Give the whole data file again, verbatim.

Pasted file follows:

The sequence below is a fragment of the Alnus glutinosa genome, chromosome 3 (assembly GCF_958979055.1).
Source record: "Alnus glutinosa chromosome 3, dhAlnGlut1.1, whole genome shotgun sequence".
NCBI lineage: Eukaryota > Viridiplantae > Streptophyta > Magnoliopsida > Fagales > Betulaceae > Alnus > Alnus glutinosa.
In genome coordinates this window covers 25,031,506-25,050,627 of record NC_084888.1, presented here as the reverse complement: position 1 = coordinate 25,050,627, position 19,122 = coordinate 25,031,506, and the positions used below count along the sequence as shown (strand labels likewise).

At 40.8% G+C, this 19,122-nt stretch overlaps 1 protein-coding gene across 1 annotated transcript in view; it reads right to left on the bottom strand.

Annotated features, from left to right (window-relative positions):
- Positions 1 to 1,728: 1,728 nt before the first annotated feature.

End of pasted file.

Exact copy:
The sequence below is a fragment of the Alnus glutinosa genome, chromosome 3 (assembly GCF_958979055.1).
Source record: "Alnus glutinosa chromosome 3, dhAlnGlut1.1, whole genome shotgun sequence".
NCBI lineage: Eukaryota > Viridiplantae > Streptophyta > Magnoliopsida > Fagales > Betulaceae > Alnus > Alnus glutinosa.
In genome coordinates this window covers 25,031,506-25,050,627 of record NC_084888.1, presented here as the reverse complement: position 1 = coordinate 25,050,627, position 19,122 = coordinate 25,031,506, and the positions used below count along the sequence as shown (strand labels likewise).

At 40.8% G+C, this 19,122-nt stretch overlaps 1 protein-coding gene across 1 annotated transcript in view; it reads right to left on the bottom strand.

Annotated features, from left to right (window-relative positions):
- Positions 1 to 1,728: 1,728 nt before the first annotated feature.